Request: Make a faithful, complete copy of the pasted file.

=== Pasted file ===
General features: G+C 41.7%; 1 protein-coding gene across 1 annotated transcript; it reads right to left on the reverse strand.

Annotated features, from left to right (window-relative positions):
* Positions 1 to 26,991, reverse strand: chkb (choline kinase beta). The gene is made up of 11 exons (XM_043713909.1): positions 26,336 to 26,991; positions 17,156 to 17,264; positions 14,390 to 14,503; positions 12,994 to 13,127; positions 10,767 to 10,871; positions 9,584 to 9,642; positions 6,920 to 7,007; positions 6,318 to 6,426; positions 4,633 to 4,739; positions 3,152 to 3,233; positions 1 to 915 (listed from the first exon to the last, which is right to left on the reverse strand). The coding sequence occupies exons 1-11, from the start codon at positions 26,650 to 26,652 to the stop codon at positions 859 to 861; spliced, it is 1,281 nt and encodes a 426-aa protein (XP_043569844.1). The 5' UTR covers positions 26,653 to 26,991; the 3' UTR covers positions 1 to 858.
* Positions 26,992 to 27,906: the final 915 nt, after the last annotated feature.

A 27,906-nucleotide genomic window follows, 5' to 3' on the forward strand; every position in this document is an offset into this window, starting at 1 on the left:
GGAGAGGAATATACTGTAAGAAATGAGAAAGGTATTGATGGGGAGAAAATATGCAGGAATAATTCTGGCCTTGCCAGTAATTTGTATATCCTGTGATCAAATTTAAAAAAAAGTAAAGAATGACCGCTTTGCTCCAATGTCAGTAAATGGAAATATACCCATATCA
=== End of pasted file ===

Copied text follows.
General features: G+C 41.7%; 1 protein-coding gene across 1 annotated transcript; it reads right to left on the reverse strand.

Annotated features, from left to right (window-relative positions):
* Positions 1 to 26,991, reverse strand: chkb (choline kinase beta). The gene is made up of 11 exons (XM_043713909.1): positions 26,336 to 26,991; positions 17,156 to 17,264; positions 14,390 to 14,503; positions 12,994 to 13,127; positions 10,767 to 10,871; positions 9,584 to 9,642; positions 6,920 to 7,007; positions 6,318 to 6,426; positions 4,633 to 4,739; positions 3,152 to 3,233; positions 1 to 915 (listed from the first exon to the last, which is right to left on the reverse strand). The coding sequence occupies exons 1-11, from the start codon at positions 26,650 to 26,652 to the stop codon at positions 859 to 861; spliced, it is 1,281 nt and encodes a 426-aa protein (XP_043569844.1). The 5' UTR covers positions 26,653 to 26,991; the 3' UTR covers positions 1 to 858.
* Positions 26,992 to 27,906: the final 915 nt, after the last annotated feature.

A 27,906-nucleotide genomic window follows, 5' to 3' on the forward strand; every position in this document is an offset into this window, starting at 1 on the left:
GGAGAGGAATATACTGTAAGAAATGAGAAAGGTATTGATGGGGAGAAAATATGCAGGAATAATTCTGGCCTTGCCAGTAATTTGTATATCCTGTGATCAAATTTAAAAAAAAGTAAAGAATGACCGCTTTGCTCCAATGTCAGTAAATGGAAATATACCCATATCA